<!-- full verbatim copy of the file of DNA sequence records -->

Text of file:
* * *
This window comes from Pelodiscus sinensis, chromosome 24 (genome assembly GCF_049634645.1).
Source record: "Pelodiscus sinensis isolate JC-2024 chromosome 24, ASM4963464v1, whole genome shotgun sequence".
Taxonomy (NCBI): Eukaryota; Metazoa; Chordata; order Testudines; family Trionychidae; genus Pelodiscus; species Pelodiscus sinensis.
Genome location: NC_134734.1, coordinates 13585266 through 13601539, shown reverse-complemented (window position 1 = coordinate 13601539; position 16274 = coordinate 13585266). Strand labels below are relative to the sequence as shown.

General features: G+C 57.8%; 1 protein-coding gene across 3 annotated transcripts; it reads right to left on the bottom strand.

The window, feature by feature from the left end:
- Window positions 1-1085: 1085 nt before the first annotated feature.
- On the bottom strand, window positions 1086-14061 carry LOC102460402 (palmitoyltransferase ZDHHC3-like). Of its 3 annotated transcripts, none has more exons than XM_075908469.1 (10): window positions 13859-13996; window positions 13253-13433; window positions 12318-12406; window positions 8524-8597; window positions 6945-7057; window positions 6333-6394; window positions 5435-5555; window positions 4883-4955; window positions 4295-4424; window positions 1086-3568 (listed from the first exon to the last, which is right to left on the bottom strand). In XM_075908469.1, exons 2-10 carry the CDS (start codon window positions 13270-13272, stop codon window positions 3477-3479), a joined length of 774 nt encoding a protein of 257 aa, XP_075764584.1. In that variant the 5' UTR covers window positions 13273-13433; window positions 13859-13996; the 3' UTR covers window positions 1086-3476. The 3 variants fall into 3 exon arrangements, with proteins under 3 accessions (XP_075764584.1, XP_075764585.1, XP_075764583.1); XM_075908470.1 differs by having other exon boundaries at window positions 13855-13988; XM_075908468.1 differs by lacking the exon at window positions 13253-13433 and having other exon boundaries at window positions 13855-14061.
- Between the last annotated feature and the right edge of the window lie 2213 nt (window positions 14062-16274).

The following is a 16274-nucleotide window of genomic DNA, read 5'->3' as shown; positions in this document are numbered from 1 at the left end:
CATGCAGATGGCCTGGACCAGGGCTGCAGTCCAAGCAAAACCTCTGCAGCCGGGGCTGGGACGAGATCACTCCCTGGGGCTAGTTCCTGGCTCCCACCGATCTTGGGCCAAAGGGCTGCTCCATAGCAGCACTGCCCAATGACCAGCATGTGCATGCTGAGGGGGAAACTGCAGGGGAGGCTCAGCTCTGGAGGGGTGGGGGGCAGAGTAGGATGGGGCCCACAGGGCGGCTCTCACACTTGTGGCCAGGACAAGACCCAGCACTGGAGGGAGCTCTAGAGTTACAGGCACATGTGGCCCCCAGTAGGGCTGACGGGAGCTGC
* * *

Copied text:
This window comes from Pelodiscus sinensis, chromosome 24 (genome assembly GCF_049634645.1).
Source record: "Pelodiscus sinensis isolate JC-2024 chromosome 24, ASM4963464v1, whole genome shotgun sequence".
Taxonomy (NCBI): Eukaryota; Metazoa; Chordata; order Testudines; family Trionychidae; genus Pelodiscus; species Pelodiscus sinensis.
Genome location: NC_134734.1, coordinates 13585266 through 13601539, shown reverse-complemented (window position 1 = coordinate 13601539; position 16274 = coordinate 13585266). Strand labels below are relative to the sequence as shown.

General features: G+C 57.8%; 1 protein-coding gene across 3 annotated transcripts; it reads right to left on the bottom strand.

The window, feature by feature from the left end:
- Window positions 1-1085: 1085 nt before the first annotated feature.
- On the bottom strand, window positions 1086-14061 carry LOC102460402 (palmitoyltransferase ZDHHC3-like). Of its 3 annotated transcripts, none has more exons than XM_075908469.1 (10): window positions 13859-13996; window positions 13253-13433; window positions 12318-12406; window positions 8524-8597; window positions 6945-7057; window positions 6333-6394; window positions 5435-5555; window positions 4883-4955; window positions 4295-4424; window positions 1086-3568 (listed from the first exon to the last, which is right to left on the bottom strand). In XM_075908469.1, exons 2-10 carry the CDS (start codon window positions 13270-13272, stop codon window positions 3477-3479), a joined length of 774 nt encoding a protein of 257 aa, XP_075764584.1. In that variant the 5' UTR covers window positions 13273-13433; window positions 13859-13996; the 3' UTR covers window positions 1086-3476. The 3 variants fall into 3 exon arrangements, with proteins under 3 accessions (XP_075764584.1, XP_075764585.1, XP_075764583.1); XM_075908470.1 differs by having other exon boundaries at window positions 13855-13988; XM_075908468.1 differs by lacking the exon at window positions 13253-13433 and having other exon boundaries at window positions 13855-14061.
- Between the last annotated feature and the right edge of the window lie 2213 nt (window positions 14062-16274).

The following is a 16274-nucleotide window of genomic DNA, read 5'->3' as shown; positions in this document are numbered from 1 at the left end:
CATGCAGATGGCCTGGACCAGGGCTGCAGTCCAAGCAAAACCTCTGCAGCCGGGGCTGGGACGAGATCACTCCCTGGGGCTAGTTCCTGGCTCCCACCGATCTTGGGCCAAAGGGCTGCTCCATAGCAGCACTGCCCAATGACCAGCATGTGCATGCTGAGGGGGAAACTGCAGGGGAGGCTCAGCTCTGGAGGGGTGGGGGGCAGAGTAGGATGGGGCCCACAGGGCGGCTCTCACACTTGTGGCCAGGACAAGACCCAGCACTGGAGGGAGCTCTAGAGTTACAGGCACATGTGGCCCCCAGTAGGGCTGACGGGAGCTGC